The Sunday before the Great Feast of the Theophany is dedicated to the work of John the Baptist (or Saint John the Forerunner, to give him his liturgical title). To appreciate him fully, we need to place him in his historical context, and realize that he came to Israel as a thunderstorm at the end of a long drought. Or, to vary the metaphor, as a fire in the desert, illumining the darkened hearts of men.
It had been a long time since the voice of prophecy had sounded in Israel. Though holy writing had never ceased (the Book of Sirach, for example, dates from the second century B.C.), no prophet had arisen to proclaim the Word of the Lord since Malachi lifted up his voice in about 430 B.C. Since that time Israel had endured the tyranny of Antiochus Epiphanes who desecrated the Temple, the rise and internecine strife of the Hasmoneans, and the coming of the Romans, under whose Imperial boot they remained firmly lodged. A modern proverb says, “When you come to the end of your rope, tie a knot and hang on”. By the time of John’s birth, Israel had come to the end of its rope. They therefore tied a knot and hung on, and the knot unto which they clung was the Law, with its hope of final Messianic liberation. Hope deferred, the Scriptures tell us, makes the heart sick (Proverbs 13:12), and many had grown discouraged and sick of heart in waiting for the seemingly eternally-deferred hope of redemption. In response Zealots arose in Galilee to use terrorist tactics to force God’s hand. Pharisees buried their heads in the Scriptures and debated its details. The common people just waited with heads hung low, and wondered quietly in the wee hours of the night if their God had abandoned them.
Then came the voice of John sounding like a trumpet in the wilderness: “Repent, for the Kingdom of heaven is at hand!” In the darkness that hung over men’s hearts in that day, the fire of his words came like a light, and all Israel lifted up their heads, and looked to the desert with new hope. John proclaimed that Messiah was at hand, but that Israel was no more ready to receive redemption than were the godless Gentiles. They must therefore repent, and wash away their sins just like Gentiles did when they were baptized and became Jews. Some questioned John’s authority to baptize Jews as if they were Gentiles. Who did John think he was? Was he Elijah, they demanded? Was he Messiah himself? No, none of these. What was he then? A voice—just a voice. A voice crying in the wilderness, prepare the way of the Lord; make His paths straight. Did they object to him baptizing in water? One would soon be among them who would baptize with fire.
John’s voice continues to sound telling us to open our eyes. Like Israel in John’s day, we remain blind, shrouded in darkness. We need to see with new eyes, and look again at the world around us.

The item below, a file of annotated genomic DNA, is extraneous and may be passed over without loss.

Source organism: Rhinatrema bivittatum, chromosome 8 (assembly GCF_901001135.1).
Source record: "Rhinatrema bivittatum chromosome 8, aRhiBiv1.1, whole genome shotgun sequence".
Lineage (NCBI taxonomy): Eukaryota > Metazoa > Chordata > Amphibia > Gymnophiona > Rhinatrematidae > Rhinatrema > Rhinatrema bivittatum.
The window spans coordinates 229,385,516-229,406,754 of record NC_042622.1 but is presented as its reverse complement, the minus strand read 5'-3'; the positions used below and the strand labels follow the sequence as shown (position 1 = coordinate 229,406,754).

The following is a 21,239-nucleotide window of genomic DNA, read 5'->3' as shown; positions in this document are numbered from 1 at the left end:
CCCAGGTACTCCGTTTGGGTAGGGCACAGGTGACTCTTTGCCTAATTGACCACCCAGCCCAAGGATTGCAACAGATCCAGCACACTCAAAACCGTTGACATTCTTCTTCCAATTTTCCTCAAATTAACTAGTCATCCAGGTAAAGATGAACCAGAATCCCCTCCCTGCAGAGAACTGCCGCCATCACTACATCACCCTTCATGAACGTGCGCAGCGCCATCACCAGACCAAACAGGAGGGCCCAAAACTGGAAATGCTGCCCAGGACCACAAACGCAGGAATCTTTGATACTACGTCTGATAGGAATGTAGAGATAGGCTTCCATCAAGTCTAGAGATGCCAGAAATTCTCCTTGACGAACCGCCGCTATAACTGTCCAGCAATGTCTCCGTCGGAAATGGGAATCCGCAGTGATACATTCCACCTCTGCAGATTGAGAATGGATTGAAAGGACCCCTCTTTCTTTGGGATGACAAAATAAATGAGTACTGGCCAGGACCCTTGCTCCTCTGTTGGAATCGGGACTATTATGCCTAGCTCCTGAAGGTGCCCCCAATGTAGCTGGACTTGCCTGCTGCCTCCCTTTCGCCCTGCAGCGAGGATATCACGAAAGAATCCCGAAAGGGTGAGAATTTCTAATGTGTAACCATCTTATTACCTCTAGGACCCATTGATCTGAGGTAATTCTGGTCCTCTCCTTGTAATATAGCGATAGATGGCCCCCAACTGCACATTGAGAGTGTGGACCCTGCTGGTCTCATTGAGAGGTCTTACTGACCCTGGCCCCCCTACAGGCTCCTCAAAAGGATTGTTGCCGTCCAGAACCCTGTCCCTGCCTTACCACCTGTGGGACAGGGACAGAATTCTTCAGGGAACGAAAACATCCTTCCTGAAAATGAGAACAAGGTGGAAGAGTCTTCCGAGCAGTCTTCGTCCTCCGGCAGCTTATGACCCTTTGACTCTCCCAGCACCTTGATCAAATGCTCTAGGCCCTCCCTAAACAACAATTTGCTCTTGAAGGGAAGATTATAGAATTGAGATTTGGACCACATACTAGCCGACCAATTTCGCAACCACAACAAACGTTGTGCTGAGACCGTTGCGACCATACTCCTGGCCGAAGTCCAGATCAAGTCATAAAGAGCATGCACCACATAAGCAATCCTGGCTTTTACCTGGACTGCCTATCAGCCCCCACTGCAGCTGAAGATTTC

That is, we need first of all to look to our hearts. This is the meaning of repentance—to look first at the darkness within us, and let in the light of God. When the light shines in we will see that God is not simply one part of our life, but life itself. Our modern secular society has banished God from its culture, and relegated religion to a single, hermetically-sealed compartment of life (preferably kept far and at a safe distance from the public square). We are surprised when we learn that in previous centuries (and in Islamic lands today) the awareness of God permeated everything. To live was to walk in the presence of God, dwelling beneath His shadow. Our culture today regards such a life as fanaticism, but for ancient societies (and for John) this was simply normal living. They were not the fanatics. It is we who are mad.
Secondly, we need to look to our neighbor and see him for what he is—that is, as God’s gift to us. We often do not see our neighbor. Those around us are two-dimensional, people without names, histories, hopes, or sorrows. Do we know the name of the person who serves us coffee every day at Starbuck’s? Do we know the name of the person in the street to whom we give spare change? For most of us, these people are not real, and we hurry past them as if they were phantoms. John the Forerunner reminds us that those whom we meet even casually are people like us, and if we have two coats, we should give the second one to the one who has none (Luke 3:10-11).
Finally, we need to look to the horizon. John bid the people look not the darkness filling the land (which often bore a Roman sword), but to the coming Kingdom of God. We live in a later day than John, and the Lord before whom he ran has already come and established the Kingdom of God like seed in the earth. The horizon to which we look is lit with the light of His Second Coming. The land is still filled with darkness, reported duly by CNN and Fox network and a thousand other shrill voices of despair. Like those who first heard John crying in the wilderness, we look up with hope. The prophetic voice of the Old Covenant ended with Malachi calling them to wait for the day of the Lord that would come burning like a furnace and for the Sun of Righteousness who would arise with healing in His wings (Malachi 4:1-2). The prophetic voice of the New Covenant ends with the voice of Saint John crying, “Come, Lord Jesus!” (Revelation 22:20). In both Old Testament and New, the horizon is the place to look to. For at all times it is illumined with the light of redemption and victory.